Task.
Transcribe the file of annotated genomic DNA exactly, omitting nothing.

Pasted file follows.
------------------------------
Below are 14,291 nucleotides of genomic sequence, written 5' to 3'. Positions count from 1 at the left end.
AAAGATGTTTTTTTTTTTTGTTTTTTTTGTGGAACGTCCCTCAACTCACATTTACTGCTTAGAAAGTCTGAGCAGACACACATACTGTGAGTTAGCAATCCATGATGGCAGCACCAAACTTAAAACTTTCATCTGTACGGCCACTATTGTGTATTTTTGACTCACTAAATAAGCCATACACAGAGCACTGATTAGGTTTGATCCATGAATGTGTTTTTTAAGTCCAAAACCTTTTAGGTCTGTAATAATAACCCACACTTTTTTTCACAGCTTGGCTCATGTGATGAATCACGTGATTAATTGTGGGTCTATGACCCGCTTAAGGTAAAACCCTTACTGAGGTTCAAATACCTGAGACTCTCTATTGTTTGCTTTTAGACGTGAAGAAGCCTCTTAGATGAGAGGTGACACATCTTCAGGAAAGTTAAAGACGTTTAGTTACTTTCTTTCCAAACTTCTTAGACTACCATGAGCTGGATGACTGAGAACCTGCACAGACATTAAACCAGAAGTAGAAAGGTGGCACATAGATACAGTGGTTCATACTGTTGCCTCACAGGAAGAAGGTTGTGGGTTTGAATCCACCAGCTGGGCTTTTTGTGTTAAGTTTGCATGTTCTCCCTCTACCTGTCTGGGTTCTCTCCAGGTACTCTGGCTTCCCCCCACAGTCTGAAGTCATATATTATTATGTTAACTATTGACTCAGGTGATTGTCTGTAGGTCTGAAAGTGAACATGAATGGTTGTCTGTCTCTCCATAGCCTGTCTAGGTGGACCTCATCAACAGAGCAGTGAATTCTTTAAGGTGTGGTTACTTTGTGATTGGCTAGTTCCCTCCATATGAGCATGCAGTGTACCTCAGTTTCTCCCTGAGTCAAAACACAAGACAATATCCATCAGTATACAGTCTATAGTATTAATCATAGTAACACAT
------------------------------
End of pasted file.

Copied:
Below are 14,291 nucleotides of genomic sequence, written 5' to 3'. Positions count from 1 at the left end.
AAAGATGTTTTTTTTTTTTGTTTTTTTTGTGGAACGTCCCTCAACTCACATTTACTGCTTAGAAAGTCTGAGCAGACACACATACTGTGAGTTAGCAATCCATGATGGCAGCACCAAACTTAAAACTTTCATCTGTACGGCCACTATTGTGTATTTTTGACTCACTAAATAAGCCATACACAGAGCACTGATTAGGTTTGATCCATGAATGTGTTTTTTAAGTCCAAAACCTTTTAGGTCTGTAATAATAACCCACACTTTTTTTCACAGCTTGGCTCATGTGATGAATCACGTGATTAATTGTGGGTCTATGACCCGCTTAAGGTAAAACCCTTACTGAGGTTCAAATACCTGAGACTCTCTATTGTTTGCTTTTAGACGTGAAGAAGCCTCTTAGATGAGAGGTGACACATCTTCAGGAAAGTTAAAGACGTTTAGTTACTTTCTTTCCAAACTTCTTAGACTACCATGAGCTGGATGACTGAGAACCTGCACAGACATTAAACCAGAAGTAGAAAGGTGGCACATAGATACAGTGGTTCATACTGTTGCCTCACAGGAAGAAGGTTGTGGGTTTGAATCCACCAGCTGGGCTTTTTGTGTTAAGTTTGCATGTTCTCCCTCTACCTGTCTGGGTTCTCTCCAGGTACTCTGGCTTCCCCCCACAGTCTGAAGTCATATATTATTATGTTAACTATTGACTCAGGTGATTGTCTGTAGGTCTGAAAGTGAACATGAATGGTTGTCTGTCTCTCCATAGCCTGTCTAGGTGGACCTCATCAACAGAGCAGTGAATTCTTTAAGGTGTGGTTACTTTGTGATTGGCTAGTTCCCTCCATATGAGCATGCAGTGTACCTCAGTTTCTCCCTGAGTCAAAACACAAGACAATATCCATCAGTATACAGTCTATAGTATTAATCATAGTAACACAT